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Andrew C. Grundy

A Research Handbook for Patient and Public Involvement Researchers Chapter 1: Patient and Public Involvement (PPI) and the research process Andrew C Grundy Chapter overview This chapter defines and introduces the different stages of the research process: from identifying a problem, to reviewing the literature; then developing a research question; designing a study; obtaining funding and ethical approval; recruiting participants; collecting and analysing data; and reporting and disseminating findings. This chapter will outline how users of health services, their

in A research handbook for patient and public involvement researchers
A tale of two professors
Randee Lipson Lawrence
Patricia Cranton

(Lawrence, 2008). The researcher may create art such as writing poems based on interview transcripts or performing participants’ stories. He or she may analyse artworks such as movies, fictional literature or paintings as part of the research data. Alternatively the researcher could engage the research participants in the creating of art. For example, participants may be directed to create photographic images or engage in collage-making to express their understanding of a phenomenon. As Leavy (2009: 11) stated, ‘The arts simply provide qualitative researchers a broader

in Lifelong learning, the arts and community cultural engagement in the contemporary university
Anti-terrorism powers and vernacular (in)securities
Lee Jarvis
Michael Lister

each of our focus groups. In the discussion of these that now follows, we posit a continuum between sociotropic and personal concerns which many of our participants invoked, if often implicitly, in the context of their conversations (on this, see, for example, Huddy et al. 2002 ; Joslyn and Haider-Markel 2007 ). Where the former refers to those threats confronting residents of one’s society in general, the latter reflect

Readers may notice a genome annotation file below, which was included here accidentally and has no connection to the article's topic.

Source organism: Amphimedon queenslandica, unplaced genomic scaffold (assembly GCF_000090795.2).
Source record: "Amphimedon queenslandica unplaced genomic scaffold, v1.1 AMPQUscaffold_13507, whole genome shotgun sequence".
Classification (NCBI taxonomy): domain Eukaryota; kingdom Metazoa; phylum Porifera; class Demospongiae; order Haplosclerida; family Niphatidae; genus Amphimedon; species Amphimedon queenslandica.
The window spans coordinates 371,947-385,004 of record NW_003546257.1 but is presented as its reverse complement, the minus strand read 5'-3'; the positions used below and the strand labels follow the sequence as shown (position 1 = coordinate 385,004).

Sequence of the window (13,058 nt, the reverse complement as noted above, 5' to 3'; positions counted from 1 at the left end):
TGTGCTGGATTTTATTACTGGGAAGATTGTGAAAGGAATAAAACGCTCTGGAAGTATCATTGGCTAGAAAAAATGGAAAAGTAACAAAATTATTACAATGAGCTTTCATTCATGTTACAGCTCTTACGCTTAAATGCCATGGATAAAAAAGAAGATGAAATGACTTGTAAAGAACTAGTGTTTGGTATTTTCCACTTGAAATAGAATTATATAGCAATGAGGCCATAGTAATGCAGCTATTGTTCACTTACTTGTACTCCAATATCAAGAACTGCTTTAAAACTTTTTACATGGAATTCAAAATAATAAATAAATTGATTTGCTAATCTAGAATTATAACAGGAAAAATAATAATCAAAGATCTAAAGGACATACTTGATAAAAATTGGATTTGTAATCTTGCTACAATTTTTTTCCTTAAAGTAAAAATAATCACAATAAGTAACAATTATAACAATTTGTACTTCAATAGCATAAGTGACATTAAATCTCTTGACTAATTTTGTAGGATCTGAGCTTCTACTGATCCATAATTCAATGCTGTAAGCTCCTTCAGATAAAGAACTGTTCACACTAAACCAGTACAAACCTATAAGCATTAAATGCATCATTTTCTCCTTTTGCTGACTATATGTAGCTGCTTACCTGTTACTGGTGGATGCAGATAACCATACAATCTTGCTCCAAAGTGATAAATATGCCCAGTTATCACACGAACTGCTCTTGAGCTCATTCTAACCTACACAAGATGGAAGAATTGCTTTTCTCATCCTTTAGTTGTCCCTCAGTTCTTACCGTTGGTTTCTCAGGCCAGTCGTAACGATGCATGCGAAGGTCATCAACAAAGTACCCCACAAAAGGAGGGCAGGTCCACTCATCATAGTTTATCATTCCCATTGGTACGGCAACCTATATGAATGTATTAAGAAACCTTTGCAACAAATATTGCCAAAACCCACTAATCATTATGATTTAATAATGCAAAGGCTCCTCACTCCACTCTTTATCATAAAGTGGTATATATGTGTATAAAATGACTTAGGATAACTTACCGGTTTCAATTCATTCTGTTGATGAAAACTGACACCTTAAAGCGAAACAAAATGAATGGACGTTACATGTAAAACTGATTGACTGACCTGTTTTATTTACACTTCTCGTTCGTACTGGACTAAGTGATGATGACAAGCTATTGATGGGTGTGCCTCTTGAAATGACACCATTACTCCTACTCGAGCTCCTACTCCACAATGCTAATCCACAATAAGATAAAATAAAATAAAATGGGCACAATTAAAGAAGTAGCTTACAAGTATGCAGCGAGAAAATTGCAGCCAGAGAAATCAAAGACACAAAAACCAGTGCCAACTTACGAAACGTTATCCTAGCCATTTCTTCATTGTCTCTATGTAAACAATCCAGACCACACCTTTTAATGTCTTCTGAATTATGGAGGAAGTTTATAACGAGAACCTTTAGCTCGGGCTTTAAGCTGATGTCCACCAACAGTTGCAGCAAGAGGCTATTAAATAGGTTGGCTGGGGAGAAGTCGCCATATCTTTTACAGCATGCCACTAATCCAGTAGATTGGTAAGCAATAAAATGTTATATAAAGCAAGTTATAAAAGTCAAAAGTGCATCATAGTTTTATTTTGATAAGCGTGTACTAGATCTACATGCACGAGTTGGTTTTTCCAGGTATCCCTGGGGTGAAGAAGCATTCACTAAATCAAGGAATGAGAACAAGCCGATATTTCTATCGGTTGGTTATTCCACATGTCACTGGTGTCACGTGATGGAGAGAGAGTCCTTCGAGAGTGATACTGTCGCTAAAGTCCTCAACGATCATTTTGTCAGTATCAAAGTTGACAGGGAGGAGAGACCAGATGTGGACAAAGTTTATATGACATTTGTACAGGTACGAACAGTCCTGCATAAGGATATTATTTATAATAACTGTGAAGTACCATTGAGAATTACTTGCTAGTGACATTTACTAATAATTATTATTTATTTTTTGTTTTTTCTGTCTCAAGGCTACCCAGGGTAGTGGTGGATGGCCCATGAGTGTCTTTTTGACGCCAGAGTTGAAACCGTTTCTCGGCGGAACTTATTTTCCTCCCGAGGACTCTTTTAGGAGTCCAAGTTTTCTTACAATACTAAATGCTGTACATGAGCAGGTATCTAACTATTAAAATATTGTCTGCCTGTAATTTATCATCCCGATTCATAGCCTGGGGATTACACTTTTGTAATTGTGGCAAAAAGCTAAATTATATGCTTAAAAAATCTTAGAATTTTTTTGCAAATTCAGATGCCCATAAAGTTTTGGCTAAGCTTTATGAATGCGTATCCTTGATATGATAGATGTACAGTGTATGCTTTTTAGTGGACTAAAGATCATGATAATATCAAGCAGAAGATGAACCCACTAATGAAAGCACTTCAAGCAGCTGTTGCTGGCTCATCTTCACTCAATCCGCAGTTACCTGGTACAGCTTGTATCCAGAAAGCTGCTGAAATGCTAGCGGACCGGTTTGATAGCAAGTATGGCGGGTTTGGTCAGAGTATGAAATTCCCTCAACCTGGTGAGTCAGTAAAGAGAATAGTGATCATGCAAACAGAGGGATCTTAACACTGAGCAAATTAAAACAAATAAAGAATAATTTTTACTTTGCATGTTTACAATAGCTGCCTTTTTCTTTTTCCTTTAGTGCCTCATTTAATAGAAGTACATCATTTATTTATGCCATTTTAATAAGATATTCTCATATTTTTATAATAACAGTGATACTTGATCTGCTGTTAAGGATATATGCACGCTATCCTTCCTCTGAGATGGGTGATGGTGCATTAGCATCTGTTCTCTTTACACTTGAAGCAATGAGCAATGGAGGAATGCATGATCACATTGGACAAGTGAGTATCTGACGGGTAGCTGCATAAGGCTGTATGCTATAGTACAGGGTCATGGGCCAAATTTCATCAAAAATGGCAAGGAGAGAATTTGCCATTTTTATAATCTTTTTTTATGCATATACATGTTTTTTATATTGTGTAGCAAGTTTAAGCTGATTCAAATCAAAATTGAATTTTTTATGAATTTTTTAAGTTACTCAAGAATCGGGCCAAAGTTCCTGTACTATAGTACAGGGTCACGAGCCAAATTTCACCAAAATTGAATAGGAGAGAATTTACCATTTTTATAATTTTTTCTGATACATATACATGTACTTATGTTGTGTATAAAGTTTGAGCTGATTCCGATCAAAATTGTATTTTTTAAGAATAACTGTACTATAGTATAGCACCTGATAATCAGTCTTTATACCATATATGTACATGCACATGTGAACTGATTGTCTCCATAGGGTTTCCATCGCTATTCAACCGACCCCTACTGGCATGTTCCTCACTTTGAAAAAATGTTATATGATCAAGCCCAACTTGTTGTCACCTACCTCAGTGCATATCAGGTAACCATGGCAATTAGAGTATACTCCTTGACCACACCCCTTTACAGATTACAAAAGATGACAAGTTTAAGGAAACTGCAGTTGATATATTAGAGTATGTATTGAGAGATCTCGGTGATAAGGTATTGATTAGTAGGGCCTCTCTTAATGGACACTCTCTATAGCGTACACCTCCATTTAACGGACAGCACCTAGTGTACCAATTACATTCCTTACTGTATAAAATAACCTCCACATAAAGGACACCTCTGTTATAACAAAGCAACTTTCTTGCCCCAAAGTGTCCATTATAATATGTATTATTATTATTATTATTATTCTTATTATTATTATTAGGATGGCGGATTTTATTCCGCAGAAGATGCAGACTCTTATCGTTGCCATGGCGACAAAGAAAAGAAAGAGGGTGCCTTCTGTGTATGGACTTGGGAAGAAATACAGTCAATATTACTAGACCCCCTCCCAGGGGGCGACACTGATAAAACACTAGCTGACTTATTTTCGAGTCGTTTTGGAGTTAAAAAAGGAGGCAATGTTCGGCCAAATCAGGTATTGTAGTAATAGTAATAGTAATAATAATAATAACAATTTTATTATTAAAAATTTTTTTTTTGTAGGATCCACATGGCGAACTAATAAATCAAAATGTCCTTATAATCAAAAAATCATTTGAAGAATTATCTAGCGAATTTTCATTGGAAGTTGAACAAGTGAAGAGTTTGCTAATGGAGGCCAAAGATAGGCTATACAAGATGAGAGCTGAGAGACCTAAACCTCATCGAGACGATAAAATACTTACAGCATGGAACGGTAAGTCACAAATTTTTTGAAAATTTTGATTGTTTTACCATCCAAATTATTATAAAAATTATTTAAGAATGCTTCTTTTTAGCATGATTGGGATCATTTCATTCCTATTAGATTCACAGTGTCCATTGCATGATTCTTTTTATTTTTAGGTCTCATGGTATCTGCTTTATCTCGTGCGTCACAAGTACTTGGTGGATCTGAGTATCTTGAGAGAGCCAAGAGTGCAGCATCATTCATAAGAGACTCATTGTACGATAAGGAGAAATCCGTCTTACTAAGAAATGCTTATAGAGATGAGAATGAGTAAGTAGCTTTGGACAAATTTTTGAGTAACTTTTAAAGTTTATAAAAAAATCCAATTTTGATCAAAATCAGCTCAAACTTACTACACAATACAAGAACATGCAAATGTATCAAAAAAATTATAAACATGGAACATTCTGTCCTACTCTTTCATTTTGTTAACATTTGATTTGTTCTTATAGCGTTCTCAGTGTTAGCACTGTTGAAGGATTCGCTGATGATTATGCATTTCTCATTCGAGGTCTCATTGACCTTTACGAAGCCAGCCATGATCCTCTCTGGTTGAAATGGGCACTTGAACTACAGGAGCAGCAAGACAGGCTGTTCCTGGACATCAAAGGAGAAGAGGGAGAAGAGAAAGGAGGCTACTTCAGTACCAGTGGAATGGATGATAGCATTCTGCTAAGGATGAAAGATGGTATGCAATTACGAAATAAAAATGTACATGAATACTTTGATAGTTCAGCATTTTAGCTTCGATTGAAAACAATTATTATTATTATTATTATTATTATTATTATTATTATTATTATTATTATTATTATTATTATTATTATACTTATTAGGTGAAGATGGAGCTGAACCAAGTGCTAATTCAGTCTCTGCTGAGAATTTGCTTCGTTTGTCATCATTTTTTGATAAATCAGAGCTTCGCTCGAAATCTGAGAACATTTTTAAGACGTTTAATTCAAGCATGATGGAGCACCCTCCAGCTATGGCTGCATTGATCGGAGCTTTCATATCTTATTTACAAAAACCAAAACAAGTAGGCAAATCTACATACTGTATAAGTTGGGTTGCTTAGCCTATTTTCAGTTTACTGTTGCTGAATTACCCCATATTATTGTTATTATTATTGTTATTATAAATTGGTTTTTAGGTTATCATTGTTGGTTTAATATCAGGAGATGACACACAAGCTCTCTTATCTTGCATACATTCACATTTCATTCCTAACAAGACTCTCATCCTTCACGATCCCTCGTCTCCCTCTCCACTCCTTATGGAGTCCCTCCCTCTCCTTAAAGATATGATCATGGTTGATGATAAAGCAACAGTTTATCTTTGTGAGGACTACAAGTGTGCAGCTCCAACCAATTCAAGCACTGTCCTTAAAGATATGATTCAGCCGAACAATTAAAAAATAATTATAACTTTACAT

in Anti-terrorism, citizenship and security
Anna Killick

operate beneath the surface – appears to exert a powerful influence within the discipline of political science. As political scientists we should be open to the possibility that we have been trained to categorise ‘economy’ or ‘economic’ in a certain way, but others may not categorise it in the same way. I accept that because the first response many participants in this study give to the question ‘how would you define the economy?’ is that it is ‘to do with money’, that at some level most people understand ‘the economy’ to be about the material realm, money or what

in Rigged
Abstract only
Conducting (self) interviews at sea for a surfer’s view of surfing
Lyndsey Stoodley

Introduction This chapter explores the watery and water-based method of (self) interviews at sea, through the example of surfing. An interview with a view, whereby participants are given a surfboard with a waterproof camera and question sheet attached to it. Allowing the researcher to investigate certain topics, while also observing the surfer in situ, this method has been used in an attempt to better understand everyday human–water relations or, more specifically, human surfer–water relations. For surfers, who are most at home in their

in Mundane Methods
Nico Randeraad